By Dr Joe
December 13th 2023
I saw Tim today. There was something special about seeing him. We haven’t connected for several weeks, and I was anxious to know what happened. The last I remember, he was fighting Esophageal cancer. He was working on getting his body ready for an intense surgical procedure and the follow up treatments. The odds were not in his favor: according to the National Cancer Institute, the overall five-year survival rate for Esophageal cancer is about 20% (National Cancer Institute, 2023).
When I saw Tim today, he looked great. Perhaps because I wasn’t sure if he was going to make it, I was so glad to see him. By God’s grace, he had lived to tell the story. He had lost quite a bit of weight, but was moving comfortably walking towards me. He said they took out his esophagus and pulled his stomach up. He showed me some of the scars, and we both smiled broadly when we spoke about his surgery, like two giddy school girls comparing notes from a previous date night.
Tim said that he had been taken off of his feeding tube, and was back to eating normal food. I told him that I had been praying for him, and he thanked me with the appreciation of someone who had been through an incredible experience and came out alive, like being rescued from a fire. He had survived the surgery and the recovery, and had been given an extension on a life that seemed to be coming to an end.
Tim was in unique company; and his survival from this ordeal would be even more unique. According to the National Cancer Institute, Esophageal cancer is a rare type of cancer, making up about 1% of cancer cases in the US (National Cancer Institute, 2023). The rate of new cases of Esophageal cancer each year is about 4 for every 100,000 people (National Cancer Institute, 2023). Our time reflecting on Tim’s incredible story of surgery and recovery from this rare cancer brought tears to my eyes; and a great appreciation for this amazing gift of life that I often overlook.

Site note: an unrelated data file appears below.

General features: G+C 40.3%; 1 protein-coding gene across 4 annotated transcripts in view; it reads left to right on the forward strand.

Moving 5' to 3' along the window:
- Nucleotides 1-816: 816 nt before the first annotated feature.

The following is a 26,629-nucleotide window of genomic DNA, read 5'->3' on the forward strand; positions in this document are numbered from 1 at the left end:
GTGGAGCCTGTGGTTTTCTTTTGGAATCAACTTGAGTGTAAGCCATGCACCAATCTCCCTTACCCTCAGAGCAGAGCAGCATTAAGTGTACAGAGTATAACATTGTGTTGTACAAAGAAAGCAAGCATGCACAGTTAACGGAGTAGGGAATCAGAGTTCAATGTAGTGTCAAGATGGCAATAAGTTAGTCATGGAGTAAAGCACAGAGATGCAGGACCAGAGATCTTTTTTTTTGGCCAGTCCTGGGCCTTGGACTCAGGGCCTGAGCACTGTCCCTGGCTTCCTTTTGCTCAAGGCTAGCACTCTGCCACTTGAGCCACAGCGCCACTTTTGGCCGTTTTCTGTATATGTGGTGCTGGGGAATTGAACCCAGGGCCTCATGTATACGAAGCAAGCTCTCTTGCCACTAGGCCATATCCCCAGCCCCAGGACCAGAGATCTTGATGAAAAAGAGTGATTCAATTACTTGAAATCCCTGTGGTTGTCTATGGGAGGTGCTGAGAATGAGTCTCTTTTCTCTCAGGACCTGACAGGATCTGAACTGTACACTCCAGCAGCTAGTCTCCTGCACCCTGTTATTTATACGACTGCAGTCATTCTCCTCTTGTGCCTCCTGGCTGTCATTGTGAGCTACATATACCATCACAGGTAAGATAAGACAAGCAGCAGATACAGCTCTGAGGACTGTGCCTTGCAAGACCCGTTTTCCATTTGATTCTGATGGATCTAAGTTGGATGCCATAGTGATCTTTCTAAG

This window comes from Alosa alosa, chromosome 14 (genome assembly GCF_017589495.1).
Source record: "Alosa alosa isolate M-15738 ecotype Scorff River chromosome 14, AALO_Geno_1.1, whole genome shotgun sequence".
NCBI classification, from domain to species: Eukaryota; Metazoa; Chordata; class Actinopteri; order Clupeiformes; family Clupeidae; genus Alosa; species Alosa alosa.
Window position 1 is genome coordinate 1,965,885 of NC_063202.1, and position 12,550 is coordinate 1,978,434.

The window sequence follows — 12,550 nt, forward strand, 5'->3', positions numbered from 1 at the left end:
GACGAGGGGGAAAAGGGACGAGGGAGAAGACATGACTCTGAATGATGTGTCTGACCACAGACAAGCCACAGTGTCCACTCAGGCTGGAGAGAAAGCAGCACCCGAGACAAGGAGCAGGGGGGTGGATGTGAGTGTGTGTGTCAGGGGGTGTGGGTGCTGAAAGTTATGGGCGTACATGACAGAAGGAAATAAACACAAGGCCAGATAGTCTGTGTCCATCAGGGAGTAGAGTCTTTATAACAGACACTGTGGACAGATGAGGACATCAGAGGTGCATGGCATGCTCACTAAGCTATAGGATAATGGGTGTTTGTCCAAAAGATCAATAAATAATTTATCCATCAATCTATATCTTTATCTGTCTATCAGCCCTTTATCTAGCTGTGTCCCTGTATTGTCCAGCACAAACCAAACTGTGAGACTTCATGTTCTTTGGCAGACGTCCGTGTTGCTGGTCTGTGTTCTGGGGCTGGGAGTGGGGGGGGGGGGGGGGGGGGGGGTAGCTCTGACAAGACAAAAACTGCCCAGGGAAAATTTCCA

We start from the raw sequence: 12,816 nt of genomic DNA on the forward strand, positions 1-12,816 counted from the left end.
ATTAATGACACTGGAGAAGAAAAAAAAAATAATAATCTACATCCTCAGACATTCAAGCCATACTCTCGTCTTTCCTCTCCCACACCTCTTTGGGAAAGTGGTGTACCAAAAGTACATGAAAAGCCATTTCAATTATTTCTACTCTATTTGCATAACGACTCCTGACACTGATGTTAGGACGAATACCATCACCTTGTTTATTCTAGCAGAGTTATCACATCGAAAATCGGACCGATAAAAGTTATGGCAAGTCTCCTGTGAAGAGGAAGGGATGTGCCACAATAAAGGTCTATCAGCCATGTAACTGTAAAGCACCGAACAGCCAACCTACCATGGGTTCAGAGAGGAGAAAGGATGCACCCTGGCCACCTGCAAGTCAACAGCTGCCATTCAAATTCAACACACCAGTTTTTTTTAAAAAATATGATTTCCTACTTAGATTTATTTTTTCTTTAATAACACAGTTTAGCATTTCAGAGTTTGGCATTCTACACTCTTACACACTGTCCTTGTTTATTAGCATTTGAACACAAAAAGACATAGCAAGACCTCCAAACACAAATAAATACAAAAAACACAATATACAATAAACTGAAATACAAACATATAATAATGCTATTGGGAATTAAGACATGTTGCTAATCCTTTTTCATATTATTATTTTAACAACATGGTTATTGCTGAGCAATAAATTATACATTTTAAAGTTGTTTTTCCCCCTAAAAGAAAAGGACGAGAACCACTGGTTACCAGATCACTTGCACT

The Gift of Life
There is something divine about overcoming cancer, or overcoming any terminal illness or tragic physical infirmity. Our survival from an incredible ordeal like this puts God’s gift of life truly in focus. We assume that we are immortal when we are young, even though the Bible cautions us that there is a shelf life for this human form (see Psalm 90:10, ESV). The great advances in medical research and treatment have demonstrated amazing success: the risk of dying from any form of cancer has plummeted by almost 1/3 over the past 20 years (ACS Staff, 2022). We live in a remarkable time!
While our youthful exuberance leads us to “live life to its fulness” by taking plenty of physical risks, we also learn very quickly that bumps and bruises in a young man’s body do not just hide themselves by an adrenaline rush. There are times later in life when the effects of those bumps and bruises may lead to the need for surgery, for a replacement joint or something more serious. These episodes don’t often remind us about God‘s goodness in providing us with healing in our bodies, or of the great blessings we have through the incredible advances in medical procedures that allow damages limbs and joints to be replaced and operate like brand new.
When we hear of a procedure that releases someone from a terminal illness, even if just for a time, this becomes a type of deliverance. “If he can be delivered from (such an event), then I can too!” This seemingly miraculous procedure does not often cause me to consider my finite life, nor do I often appreciate the grace of God that allowed for this miraculous procedure.